But, if it was easy it wouldn’t be a challenge so now I’m planning my route. Probably starting in Mallaig and ending in Aberdeen but I’m also tempted by a start in Dornie or Shield Bridge – I’d like to go back to Glen Affric where I haven’t been for many years but the same is true for Knoydart, which pushes me back to Mallaig.

So, this is the first of what I hope will be several posts on TGOC 2013 – and I will join the ranks of TGOC bloggers such as Andy Howell, Alan Sloman, Mike Knipe and several others. Maybe I’ll meet some of them in the pub.



7 Responses to “TGOC 2013. Walking across Scotland”

  1. Alan Dx says:

    Really looking forward to hearing more about this as your plans progress. I’ll be round North West Wales by then, so will be thinking of you climbing up and down those mountain passes as I stroll along the sand 😉

    Are you planning then to blog along the way?

  2. Andy Howell says:

    Dornie is a nice start and it gets you to Affric. Knoydart is wondeful but if starting from Mallaig think had about avoiding C Pass and flat bits thereafter!

  3. margaret sommerville says:

    Hi brother,
    Sounds like a great enterprise. Don’t remember if I told you but I walked the Camino de Santiago in northern Spain in 2006/2007 and walked 20-30 km each day no problem. The first year, I did about 350 km and the next about 600 km. The weather had it’s own challenges in Spain – heat rather than rain, however. I do have to admit that the rainy days were the most challenging, but soon put right at the end of the day with a hot meal and a bottle of wine. I found that you just got into a rhythm each day, and really missed the walking when I reached the end (I actually went to Finisterre and didn’t stop in Santiago). I guess I’ll have to put walking across Scotland on my bucket list. I have had a hankering for ‘home’ for some time now which has been hijacked by the kid’s kayaking. Hope to see you soon – good luck with the planning.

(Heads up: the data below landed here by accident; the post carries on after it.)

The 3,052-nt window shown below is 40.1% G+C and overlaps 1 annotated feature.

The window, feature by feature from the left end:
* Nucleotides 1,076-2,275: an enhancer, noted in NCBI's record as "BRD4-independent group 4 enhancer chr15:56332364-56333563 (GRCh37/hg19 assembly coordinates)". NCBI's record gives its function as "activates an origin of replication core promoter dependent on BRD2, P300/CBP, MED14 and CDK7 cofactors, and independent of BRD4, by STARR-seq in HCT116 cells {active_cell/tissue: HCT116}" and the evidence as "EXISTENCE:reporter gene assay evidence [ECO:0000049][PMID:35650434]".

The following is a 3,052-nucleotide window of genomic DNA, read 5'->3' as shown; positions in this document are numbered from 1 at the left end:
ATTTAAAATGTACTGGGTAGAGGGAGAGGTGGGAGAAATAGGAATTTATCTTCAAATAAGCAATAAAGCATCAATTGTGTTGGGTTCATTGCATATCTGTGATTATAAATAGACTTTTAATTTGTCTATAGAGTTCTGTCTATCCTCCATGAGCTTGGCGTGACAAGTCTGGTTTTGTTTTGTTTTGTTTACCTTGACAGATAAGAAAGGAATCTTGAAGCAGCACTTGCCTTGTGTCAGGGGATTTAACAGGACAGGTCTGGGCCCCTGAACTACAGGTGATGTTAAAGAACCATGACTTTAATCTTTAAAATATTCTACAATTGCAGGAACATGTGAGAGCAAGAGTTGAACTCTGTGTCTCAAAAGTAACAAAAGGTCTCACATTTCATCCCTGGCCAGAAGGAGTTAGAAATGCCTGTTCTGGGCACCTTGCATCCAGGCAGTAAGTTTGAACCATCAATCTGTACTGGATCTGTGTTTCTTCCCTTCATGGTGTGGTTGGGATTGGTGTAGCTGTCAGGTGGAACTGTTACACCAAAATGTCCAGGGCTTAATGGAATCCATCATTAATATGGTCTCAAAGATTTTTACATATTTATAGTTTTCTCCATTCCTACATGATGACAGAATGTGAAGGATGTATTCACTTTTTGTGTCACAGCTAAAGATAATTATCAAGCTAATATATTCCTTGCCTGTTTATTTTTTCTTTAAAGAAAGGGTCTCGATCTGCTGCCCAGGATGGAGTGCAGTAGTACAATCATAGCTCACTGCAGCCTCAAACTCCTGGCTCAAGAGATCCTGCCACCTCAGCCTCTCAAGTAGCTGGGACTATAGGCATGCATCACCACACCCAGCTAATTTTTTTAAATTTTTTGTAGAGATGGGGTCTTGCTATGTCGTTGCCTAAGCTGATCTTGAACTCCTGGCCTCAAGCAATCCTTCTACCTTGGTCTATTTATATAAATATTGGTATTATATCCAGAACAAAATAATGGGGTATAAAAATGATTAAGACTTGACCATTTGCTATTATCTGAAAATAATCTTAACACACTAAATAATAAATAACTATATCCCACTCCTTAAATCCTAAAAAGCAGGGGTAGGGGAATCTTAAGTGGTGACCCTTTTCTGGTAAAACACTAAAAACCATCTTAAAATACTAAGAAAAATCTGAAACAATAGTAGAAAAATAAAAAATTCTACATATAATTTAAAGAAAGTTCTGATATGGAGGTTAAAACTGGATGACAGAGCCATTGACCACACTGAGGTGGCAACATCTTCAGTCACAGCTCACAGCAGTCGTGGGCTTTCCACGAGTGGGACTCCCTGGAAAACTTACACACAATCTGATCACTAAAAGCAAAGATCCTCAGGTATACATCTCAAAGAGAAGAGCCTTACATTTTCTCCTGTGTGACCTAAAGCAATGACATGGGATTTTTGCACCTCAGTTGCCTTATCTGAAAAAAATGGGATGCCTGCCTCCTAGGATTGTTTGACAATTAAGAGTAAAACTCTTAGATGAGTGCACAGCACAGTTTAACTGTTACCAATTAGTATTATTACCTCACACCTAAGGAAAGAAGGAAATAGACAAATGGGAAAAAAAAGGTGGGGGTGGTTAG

Love Margaret

  4. alan.sloman says:

    Hi Ian, and welcome to the TGO Challenge!

    Wherever you start or choose to finish you’ll have a whale of a time. It’s a life affirming event & you will get hooked, and before you realise it you’ll be planning your next route before you’ve even finished your walk.

    You’ll not be alone in recovering from cancer – there’s quite a bunch – all of whom have made the same decision as you and have just decided to go for it!

    Well done. Happy planning and I hope to bump into you along the way somewhere. (You can always come along to the cheese & wine parties and say “hello”)

  5. Mike Knipe says:

    All TGO-ers live with the prospect of failure which lurks in the back of their mind up to the point where the tootsies experience the cold salty shock of the North Sea, so if you have nagging doubts, join the club.

    You’re supposed to stop at the North sea by the way. Just a tip, there…..

    See you in the boozah in Montrose.

  6. […] had my reservations about the Challenge (see this post) but for me it worked really well. Walking solo meant I could please myself where and when to go, […]